Corrales' cottonwoods need our protection, as do the other species of now mature fruit, nut and shade trees that were planted by the early farmers of the village.

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The removal of a large, beautiful, and well-known valley cottonwood at the southern entrance to the village, to accommodate road-widening for a commercial enterprise, acted as a trigger for legislation to protect Corrales' trees. The Tree Preservation Ordinance (#06-01) was passed on April 11, 2006. The stated purpose of the ordinance is "to enhance and preserve the rural character, environmental and aesthetic qualities, and land values in the Village of Corrales by providing for the nomination, designation, and protection of particularly significant trees, herein designated as landmark trees, either on public property or, with the consent of the owner, on private property."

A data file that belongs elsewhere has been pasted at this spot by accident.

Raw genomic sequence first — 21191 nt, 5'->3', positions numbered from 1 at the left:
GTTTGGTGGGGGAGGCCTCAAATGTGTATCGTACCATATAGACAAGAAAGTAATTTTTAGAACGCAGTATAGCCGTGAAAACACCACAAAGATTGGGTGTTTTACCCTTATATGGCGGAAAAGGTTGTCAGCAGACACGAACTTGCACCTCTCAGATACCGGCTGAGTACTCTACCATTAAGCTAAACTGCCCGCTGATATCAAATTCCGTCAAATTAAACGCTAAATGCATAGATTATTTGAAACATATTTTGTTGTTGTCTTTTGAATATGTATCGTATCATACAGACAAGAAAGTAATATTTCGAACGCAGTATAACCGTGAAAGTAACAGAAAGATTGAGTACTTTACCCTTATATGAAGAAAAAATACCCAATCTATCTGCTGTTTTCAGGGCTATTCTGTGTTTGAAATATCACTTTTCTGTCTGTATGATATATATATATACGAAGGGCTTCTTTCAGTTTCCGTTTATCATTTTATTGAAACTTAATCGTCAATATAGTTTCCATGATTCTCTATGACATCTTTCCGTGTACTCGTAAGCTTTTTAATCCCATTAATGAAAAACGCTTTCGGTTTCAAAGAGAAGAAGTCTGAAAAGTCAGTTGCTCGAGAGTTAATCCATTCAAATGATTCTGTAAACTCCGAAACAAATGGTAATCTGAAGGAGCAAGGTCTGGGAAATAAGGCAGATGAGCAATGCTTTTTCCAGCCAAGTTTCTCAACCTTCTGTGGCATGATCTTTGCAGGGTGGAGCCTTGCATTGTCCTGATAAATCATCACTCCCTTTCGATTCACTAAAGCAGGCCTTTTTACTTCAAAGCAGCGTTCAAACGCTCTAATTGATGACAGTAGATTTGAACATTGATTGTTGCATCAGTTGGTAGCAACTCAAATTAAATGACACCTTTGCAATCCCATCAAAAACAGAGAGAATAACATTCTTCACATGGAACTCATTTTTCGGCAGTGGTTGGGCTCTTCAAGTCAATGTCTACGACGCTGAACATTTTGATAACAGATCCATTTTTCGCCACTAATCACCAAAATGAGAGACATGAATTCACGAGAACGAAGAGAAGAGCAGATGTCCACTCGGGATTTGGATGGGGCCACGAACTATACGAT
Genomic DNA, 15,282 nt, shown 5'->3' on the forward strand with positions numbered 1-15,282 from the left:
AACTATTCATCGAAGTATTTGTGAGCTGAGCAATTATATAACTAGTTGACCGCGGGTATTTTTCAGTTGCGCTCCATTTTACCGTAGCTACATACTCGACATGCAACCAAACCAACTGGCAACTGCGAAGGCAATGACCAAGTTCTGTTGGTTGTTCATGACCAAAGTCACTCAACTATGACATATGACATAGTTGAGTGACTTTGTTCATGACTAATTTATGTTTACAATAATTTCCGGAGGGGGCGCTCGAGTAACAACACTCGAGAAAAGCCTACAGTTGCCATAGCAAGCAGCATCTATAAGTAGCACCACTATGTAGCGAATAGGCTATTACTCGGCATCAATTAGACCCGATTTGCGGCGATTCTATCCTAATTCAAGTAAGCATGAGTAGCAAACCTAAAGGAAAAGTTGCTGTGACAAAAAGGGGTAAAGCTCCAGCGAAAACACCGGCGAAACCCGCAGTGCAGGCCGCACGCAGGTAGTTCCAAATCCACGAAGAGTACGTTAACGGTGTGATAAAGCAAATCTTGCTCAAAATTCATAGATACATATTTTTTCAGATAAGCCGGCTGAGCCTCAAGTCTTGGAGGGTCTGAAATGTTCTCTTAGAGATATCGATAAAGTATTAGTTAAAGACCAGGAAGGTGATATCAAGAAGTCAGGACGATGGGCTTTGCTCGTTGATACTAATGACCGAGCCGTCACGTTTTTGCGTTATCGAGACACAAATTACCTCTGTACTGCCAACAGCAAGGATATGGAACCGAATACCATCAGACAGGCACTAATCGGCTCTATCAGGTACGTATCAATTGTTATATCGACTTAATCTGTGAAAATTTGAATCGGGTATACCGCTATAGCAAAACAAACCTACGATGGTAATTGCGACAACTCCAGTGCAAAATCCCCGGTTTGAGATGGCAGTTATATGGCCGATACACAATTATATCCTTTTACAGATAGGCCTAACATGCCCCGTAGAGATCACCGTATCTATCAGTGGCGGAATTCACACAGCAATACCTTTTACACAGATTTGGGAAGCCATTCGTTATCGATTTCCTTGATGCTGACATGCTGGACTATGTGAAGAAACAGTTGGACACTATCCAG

The original ordinance was updated on July 14, 2009 to allow for the nomination of a "stand of trees", defined in the ordinance as "a group of trees of the same species related by age or proximity located within a limited and definable geographic area." The new ordinance (#09-010) includes language intended to facilitate the nomination process for trees on public utility easements and on Middle Rio Grande Conservancy District property where many of Corrales' most venerable old cottonwoods live.